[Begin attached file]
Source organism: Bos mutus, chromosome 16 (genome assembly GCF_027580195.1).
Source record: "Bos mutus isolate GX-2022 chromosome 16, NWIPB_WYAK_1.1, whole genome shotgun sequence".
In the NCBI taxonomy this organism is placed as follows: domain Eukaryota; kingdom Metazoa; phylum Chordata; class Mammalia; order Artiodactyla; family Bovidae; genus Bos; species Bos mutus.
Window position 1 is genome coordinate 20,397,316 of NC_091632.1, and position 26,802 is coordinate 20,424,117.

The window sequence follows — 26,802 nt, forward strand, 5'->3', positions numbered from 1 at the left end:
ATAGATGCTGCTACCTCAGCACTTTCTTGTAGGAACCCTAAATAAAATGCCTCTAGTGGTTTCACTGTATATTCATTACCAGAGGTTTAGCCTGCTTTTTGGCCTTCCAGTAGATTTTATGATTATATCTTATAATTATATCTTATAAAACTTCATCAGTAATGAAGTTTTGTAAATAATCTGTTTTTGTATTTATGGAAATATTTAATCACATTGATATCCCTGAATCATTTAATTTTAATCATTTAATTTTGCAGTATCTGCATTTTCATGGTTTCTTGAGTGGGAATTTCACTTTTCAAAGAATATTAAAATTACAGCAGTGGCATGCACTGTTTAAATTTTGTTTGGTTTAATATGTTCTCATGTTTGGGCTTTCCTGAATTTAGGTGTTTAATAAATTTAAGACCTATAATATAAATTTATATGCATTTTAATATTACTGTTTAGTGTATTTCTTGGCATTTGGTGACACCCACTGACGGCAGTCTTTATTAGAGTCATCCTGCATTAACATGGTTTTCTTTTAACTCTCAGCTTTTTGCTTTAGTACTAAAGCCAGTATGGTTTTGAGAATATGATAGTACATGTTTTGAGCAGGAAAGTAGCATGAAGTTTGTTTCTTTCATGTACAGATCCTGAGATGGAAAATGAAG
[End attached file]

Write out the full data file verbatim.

Source organism: Bos mutus, chromosome 16 (genome assembly GCF_027580195.1).
Source record: "Bos mutus isolate GX-2022 chromosome 16, NWIPB_WYAK_1.1, whole genome shotgun sequence".
In the NCBI taxonomy this organism is placed as follows: domain Eukaryota; kingdom Metazoa; phylum Chordata; class Mammalia; order Artiodactyla; family Bovidae; genus Bos; species Bos mutus.
Window position 1 is genome coordinate 20,397,316 of NC_091632.1, and position 26,802 is coordinate 20,424,117.

The window sequence follows — 26,802 nt, forward strand, 5'->3', positions numbered from 1 at the left end:
ATAGATGCTGCTACCTCAGCACTTTCTTGTAGGAACCCTAAATAAAATGCCTCTAGTGGTTTCACTGTATATTCATTACCAGAGGTTTAGCCTGCTTTTTGGCCTTCCAGTAGATTTTATGATTATATCTTATAATTATATCTTATAAAACTTCATCAGTAATGAAGTTTTGTAAATAATCTGTTTTTGTATTTATGGAAATATTTAATCACATTGATATCCCTGAATCATTTAATTTTAATCATTTAATTTTGCAGTATCTGCATTTTCATGGTTTCTTGAGTGGGAATTTCACTTTTCAAAGAATATTAAAATTACAGCAGTGGCATGCACTGTTTAAATTTTGTTTGGTTTAATATGTTCTCATGTTTGGGCTTTCCTGAATTTAGGTGTTTAATAAATTTAAGACCTATAATATAAATTTATATGCATTTTAATATTACTGTTTAGTGTATTTCTTGGCATTTGGTGACACCCACTGACGGCAGTCTTTATTAGAGTCATCCTGCATTAACATGGTTTTCTTTTAACTCTCAGCTTTTTGCTTTAGTACTAAAGCCAGTATGGTTTTGAGAATATGATAGTACATGTTTTGAGCAGGAAAGTAGCATGAAGTTTGTTTCTTTCATGTACAGATCCTGAGATGGAAAATGAAG